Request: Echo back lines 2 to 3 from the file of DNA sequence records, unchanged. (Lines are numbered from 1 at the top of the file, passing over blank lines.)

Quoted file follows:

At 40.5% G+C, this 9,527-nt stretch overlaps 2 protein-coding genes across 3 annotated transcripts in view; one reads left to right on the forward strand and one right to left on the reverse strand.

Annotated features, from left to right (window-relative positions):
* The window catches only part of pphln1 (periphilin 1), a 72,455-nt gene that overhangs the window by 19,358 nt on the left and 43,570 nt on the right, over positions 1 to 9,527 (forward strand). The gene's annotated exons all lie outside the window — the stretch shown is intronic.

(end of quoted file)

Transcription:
Annotated features, from left to right (window-relative positions):
* The window catches only part of pphln1 (periphilin 1), a 72,455-nt gene that overhangs the window by 19,358 nt on the left and 43,570 nt on the right, over positions 1 to 9,527 (forward strand). The gene's annotated exons all lie outside the window — the stretch shown is intronic.